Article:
Andrew Lansley's decision to downgrade the four-hour waiting target for accident and emergency admissions may have triggered the current beds crisis, an official NHS quango has concluded.
A report seen by The Independent on Sunday undermines the Government's position on the A&E crisis and will fuel calls for the target to be reinstated.
An emergency summit last month by the NHS Trust Development Authority (TDA), a quango that monitors the performance of hospitals, concluded that reducing the A&E waiting time target in 2010, from 98 per cent of people seen within the four-hour period to 95 per cent, may have had the "unintended consequence" of putting pressure on casualty departments.
The downgrading of the target could have removed the priority of getting people seen within four hours, leading to delayed discharge of patients and a gradual build-up of queues, the report suggests.
Since the current crisis erupted two months ago, Jeremy Hunt, successor to Mr Lansley as Health Secretary, has insisted that Labour's decision in 2004 to allow GPs to opt out of offering round-the-clock care has been the main cause of the crisis, triggering a major political row.
But it is thought that the roll-out of the non-emergency-number 111 service has compounded existing pressures, such as staff shortages and an increasing elderly population suffering from a prolonged winter.
Now the TDA is pointing the finger at Mr Lansley, who was Health Secretary until last September and who faced widespread criticism for his radical reform of the NHS.
As one of his first acts as Health Secretary, in June 2010, Mr Lansley changed the target from 98 per cent of people seen within the four-hour period to 95 per cent.
A report of a board meeting on 23 May this year, called to examine the causes of the pressure on hospitals, says: "The reduction of the standard in 2010, from 98 per cent to 95 per cent, may have had the unintended consequence of removing priority from the A&E standard which has compounded in the three years since, resulting in the recent delivery issues."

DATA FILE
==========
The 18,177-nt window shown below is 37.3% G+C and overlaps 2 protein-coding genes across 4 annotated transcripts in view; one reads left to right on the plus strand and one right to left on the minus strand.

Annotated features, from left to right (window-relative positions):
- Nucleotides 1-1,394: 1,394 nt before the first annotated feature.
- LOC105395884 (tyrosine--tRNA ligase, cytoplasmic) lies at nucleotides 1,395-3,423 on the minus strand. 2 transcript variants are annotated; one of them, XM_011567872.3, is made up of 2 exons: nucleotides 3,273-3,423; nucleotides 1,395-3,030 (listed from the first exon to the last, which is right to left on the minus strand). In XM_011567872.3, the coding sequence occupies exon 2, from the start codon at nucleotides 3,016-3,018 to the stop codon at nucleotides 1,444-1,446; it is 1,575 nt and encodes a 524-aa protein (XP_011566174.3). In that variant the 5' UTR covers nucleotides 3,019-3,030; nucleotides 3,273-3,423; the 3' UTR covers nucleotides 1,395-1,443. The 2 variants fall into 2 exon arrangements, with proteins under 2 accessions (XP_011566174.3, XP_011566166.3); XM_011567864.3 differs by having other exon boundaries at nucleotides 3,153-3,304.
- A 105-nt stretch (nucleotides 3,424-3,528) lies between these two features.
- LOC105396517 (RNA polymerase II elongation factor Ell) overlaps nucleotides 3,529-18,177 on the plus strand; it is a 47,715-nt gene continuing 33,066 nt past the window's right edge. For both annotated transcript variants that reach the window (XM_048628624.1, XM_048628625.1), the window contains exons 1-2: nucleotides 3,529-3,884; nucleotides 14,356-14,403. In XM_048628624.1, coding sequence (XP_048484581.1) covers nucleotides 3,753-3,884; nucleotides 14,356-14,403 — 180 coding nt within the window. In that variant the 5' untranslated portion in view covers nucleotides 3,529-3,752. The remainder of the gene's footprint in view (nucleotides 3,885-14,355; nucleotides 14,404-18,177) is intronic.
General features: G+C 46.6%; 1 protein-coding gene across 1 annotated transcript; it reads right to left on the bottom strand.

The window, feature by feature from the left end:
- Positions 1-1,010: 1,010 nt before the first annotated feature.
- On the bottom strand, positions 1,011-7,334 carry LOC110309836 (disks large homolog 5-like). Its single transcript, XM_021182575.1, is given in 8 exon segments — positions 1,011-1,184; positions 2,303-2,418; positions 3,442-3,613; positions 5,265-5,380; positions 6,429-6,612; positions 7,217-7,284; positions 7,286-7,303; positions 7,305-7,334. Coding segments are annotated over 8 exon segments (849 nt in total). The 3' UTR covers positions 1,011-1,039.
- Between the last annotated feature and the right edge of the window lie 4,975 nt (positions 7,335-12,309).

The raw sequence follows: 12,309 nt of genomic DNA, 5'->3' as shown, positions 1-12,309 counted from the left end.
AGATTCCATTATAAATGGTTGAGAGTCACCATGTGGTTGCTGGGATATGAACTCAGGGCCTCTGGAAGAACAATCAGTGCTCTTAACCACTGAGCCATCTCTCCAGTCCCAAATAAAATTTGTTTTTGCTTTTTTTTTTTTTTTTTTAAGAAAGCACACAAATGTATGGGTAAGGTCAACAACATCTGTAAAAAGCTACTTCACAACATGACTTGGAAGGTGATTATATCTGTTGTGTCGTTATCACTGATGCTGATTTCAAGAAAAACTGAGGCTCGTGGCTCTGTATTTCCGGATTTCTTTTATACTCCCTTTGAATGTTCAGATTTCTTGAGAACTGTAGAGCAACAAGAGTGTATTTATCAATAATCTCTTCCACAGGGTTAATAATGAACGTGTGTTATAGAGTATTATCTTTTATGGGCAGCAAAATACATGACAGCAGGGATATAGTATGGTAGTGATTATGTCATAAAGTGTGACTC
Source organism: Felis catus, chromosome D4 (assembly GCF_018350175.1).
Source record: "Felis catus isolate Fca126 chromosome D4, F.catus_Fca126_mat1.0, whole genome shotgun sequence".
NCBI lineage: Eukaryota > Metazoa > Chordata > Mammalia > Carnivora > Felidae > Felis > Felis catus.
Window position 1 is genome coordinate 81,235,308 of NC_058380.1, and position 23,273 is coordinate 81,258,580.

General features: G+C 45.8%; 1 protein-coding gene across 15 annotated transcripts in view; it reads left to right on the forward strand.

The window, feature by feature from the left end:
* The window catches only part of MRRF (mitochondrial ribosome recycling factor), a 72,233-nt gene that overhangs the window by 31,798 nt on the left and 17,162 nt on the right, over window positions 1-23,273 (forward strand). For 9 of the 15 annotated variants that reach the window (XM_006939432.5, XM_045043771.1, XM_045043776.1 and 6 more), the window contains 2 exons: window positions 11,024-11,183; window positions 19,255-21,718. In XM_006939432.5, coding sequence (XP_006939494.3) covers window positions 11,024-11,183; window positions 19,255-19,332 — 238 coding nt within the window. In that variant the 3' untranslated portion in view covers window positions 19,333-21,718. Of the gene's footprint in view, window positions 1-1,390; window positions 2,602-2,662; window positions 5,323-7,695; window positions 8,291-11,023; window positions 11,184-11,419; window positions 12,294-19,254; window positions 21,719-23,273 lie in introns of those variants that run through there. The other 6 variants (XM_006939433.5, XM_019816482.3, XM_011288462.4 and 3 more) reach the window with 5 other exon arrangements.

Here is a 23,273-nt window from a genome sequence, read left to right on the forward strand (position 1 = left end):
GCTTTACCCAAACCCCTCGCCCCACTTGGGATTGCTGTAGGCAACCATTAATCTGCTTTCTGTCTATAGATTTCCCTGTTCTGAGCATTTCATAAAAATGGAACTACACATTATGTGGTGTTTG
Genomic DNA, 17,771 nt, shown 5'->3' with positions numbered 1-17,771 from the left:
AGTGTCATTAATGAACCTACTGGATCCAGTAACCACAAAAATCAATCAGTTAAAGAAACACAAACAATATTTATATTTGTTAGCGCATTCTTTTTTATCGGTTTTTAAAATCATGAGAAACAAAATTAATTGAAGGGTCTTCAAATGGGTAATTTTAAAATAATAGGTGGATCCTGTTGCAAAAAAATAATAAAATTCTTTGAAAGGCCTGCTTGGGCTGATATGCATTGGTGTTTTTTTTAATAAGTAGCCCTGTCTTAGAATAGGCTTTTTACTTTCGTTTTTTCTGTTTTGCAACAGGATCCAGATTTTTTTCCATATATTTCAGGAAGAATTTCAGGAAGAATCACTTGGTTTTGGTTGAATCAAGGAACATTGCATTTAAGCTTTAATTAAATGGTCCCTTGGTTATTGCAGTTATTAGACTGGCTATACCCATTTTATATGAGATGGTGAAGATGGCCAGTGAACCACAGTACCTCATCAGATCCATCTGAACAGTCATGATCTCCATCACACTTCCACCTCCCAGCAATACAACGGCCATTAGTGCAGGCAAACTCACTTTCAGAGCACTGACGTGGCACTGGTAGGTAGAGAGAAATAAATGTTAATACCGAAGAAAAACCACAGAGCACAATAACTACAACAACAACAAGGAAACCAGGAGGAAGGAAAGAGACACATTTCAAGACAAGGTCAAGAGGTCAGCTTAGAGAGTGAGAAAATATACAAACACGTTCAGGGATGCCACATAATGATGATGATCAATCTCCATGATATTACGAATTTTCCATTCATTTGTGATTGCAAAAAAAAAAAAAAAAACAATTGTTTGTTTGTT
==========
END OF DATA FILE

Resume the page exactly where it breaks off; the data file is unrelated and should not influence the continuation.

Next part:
The TDA also says the "dip in performance" in 2013 by A&E departments has been "more sustained than in previous years" due to the increasing numbers of elderly patients turning up at A&E, staffing shortages and the much-criticised 111 roll-out. Very few NHS hospitals see 98 per cent of patients within four hours.
At the height of the crisis in April, an average of 92.9 per cent of patients were seen in under four hours in England's largest accident and emergency departments. By the first week of May the situation had improved to just above the 95 per cent target.
Some 46 out of 60 NHS Trusts with "type 1" departments – those with 24-hour, consultant-led care – met the 95 per cent target in the first week of May, up from just over half, 34 trusts, at the crisis peak in April.
Andy Burnham, the shadow Health Secretary, said: "It is now clear that David Cameron and Jeremy Hunt have not been straight with people about the causes of the A&E crisis. Their public statements do not reflect what their own advisers have been telling them in private.
"After this revelation, David Cameron and Jeremy Hunt should have the decency to admit their own role in this mess instead of desperately trying to blame everyone but themselves for their A&E crisis."
A Department of Health spokesman said: "The public expect to have their medical needs met quickly and efficiently. Nowhere is this expectation higher than in A&E.